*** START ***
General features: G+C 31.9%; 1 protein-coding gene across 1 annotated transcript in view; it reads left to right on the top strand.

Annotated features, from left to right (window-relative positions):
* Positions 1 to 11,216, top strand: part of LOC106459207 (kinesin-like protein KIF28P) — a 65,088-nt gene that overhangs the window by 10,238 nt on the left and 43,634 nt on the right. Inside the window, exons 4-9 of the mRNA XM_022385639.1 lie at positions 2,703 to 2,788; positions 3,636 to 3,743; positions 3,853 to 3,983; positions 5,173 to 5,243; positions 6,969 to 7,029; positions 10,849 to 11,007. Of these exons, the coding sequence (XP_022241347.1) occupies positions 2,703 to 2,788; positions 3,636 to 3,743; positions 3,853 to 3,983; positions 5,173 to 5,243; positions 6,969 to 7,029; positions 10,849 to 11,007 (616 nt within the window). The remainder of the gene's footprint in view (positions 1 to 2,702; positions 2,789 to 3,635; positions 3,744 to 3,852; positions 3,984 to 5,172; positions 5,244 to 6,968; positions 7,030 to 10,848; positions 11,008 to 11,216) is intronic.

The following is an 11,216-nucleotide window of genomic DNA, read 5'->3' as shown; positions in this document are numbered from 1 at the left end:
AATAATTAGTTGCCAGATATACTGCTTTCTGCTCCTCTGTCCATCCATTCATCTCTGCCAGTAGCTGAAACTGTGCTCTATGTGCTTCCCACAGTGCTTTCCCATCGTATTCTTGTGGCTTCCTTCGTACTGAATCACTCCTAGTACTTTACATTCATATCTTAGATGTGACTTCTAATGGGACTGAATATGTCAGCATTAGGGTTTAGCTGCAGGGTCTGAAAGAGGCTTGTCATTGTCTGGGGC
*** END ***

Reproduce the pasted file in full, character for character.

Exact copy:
General features: G+C 31.9%; 1 protein-coding gene across 1 annotated transcript in view; it reads left to right on the top strand.

Annotated features, from left to right (window-relative positions):
* Positions 1 to 11,216, top strand: part of LOC106459207 (kinesin-like protein KIF28P) — a 65,088-nt gene that overhangs the window by 10,238 nt on the left and 43,634 nt on the right. Inside the window, exons 4-9 of the mRNA XM_022385639.1 lie at positions 2,703 to 2,788; positions 3,636 to 3,743; positions 3,853 to 3,983; positions 5,173 to 5,243; positions 6,969 to 7,029; positions 10,849 to 11,007. Of these exons, the coding sequence (XP_022241347.1) occupies positions 2,703 to 2,788; positions 3,636 to 3,743; positions 3,853 to 3,983; positions 5,173 to 5,243; positions 6,969 to 7,029; positions 10,849 to 11,007 (616 nt within the window). The remainder of the gene's footprint in view (positions 1 to 2,702; positions 2,789 to 3,635; positions 3,744 to 3,852; positions 3,984 to 5,172; positions 5,244 to 6,968; positions 7,030 to 10,848; positions 11,008 to 11,216) is intronic.

The following is an 11,216-nucleotide window of genomic DNA, read 5'->3' as shown; positions in this document are numbered from 1 at the left end:
AATAATTAGTTGCCAGATATACTGCTTTCTGCTCCTCTGTCCATCCATTCATCTCTGCCAGTAGCTGAAACTGTGCTCTATGTGCTTCCCACAGTGCTTTCCCATCGTATTCTTGTGGCTTCCTTCGTACTGAATCACTCCTAGTACTTTACATTCATATCTTAGATGTGACTTCTAATGGGACTGAATATGTCAGCATTAGGGTTTAGCTGCAGGGTCTGAAAGAGGCTTGTCATTGTCTGGGGC